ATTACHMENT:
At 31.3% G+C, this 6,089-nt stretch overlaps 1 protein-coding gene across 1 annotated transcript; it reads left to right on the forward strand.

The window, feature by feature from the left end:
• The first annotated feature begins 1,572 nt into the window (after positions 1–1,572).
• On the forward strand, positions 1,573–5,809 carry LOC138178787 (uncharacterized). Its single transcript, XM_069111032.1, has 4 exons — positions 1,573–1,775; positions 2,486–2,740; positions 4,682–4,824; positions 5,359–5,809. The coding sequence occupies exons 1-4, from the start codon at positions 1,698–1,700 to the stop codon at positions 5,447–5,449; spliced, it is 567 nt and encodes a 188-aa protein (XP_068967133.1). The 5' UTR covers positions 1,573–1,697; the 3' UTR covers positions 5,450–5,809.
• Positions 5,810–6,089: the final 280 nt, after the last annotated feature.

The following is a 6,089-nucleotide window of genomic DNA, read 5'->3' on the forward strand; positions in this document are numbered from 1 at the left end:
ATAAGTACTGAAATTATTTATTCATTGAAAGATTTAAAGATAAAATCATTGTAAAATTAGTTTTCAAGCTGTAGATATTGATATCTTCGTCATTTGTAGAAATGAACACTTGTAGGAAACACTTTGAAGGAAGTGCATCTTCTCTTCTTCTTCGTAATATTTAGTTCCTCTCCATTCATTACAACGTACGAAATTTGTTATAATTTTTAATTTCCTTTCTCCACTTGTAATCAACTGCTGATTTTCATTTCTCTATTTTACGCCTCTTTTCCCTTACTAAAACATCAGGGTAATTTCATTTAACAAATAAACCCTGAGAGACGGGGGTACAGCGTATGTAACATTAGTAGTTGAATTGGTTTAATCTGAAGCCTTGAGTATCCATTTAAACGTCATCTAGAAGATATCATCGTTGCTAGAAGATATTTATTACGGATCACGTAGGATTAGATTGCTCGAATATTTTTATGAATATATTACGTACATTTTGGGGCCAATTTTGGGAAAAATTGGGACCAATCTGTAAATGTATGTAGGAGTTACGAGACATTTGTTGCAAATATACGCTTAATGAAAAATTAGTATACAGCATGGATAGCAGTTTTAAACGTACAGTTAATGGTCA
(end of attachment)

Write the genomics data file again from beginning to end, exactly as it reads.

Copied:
At 31.3% G+C, this 6,089-nt stretch overlaps 1 protein-coding gene across 1 annotated transcript; it reads left to right on the forward strand.

The window, feature by feature from the left end:
• The first annotated feature begins 1,572 nt into the window (after positions 1–1,572).
• On the forward strand, positions 1,573–5,809 carry LOC138178787 (uncharacterized). Its single transcript, XM_069111032.1, has 4 exons — positions 1,573–1,775; positions 2,486–2,740; positions 4,682–4,824; positions 5,359–5,809. The coding sequence occupies exons 1-4, from the start codon at positions 1,698–1,700 to the stop codon at positions 5,447–5,449; spliced, it is 567 nt and encodes a 188-aa protein (XP_068967133.1). The 5' UTR covers positions 1,573–1,697; the 3' UTR covers positions 5,450–5,809.
• Positions 5,810–6,089: the final 280 nt, after the last annotated feature.

The following is a 6,089-nucleotide window of genomic DNA, read 5'->3' on the forward strand; positions in this document are numbered from 1 at the left end:
ATAAGTACTGAAATTATTTATTCATTGAAAGATTTAAAGATAAAATCATTGTAAAATTAGTTTTCAAGCTGTAGATATTGATATCTTCGTCATTTGTAGAAATGAACACTTGTAGGAAACACTTTGAAGGAAGTGCATCTTCTCTTCTTCTTCGTAATATTTAGTTCCTCTCCATTCATTACAACGTACGAAATTTGTTATAATTTTTAATTTCCTTTCTCCACTTGTAATCAACTGCTGATTTTCATTTCTCTATTTTACGCCTCTTTTCCCTTACTAAAACATCAGGGTAATTTCATTTAACAAATAAACCCTGAGAGACGGGGGTACAGCGTATGTAACATTAGTAGTTGAATTGGTTTAATCTGAAGCCTTGAGTATCCATTTAAACGTCATCTAGAAGATATCATCGTTGCTAGAAGATATTTATTACGGATCACGTAGGATTAGATTGCTCGAATATTTTTATGAATATATTACGTACATTTTGGGGCCAATTTTGGGAAAAATTGGGACCAATCTGTAAATGTATGTAGGAGTTACGAGACATTTGTTGCAAATATACGCTTAATGAAAAATTAGTATACAGCATGGATAGCAGTTTTAAACGTACAGTTAATGGTCA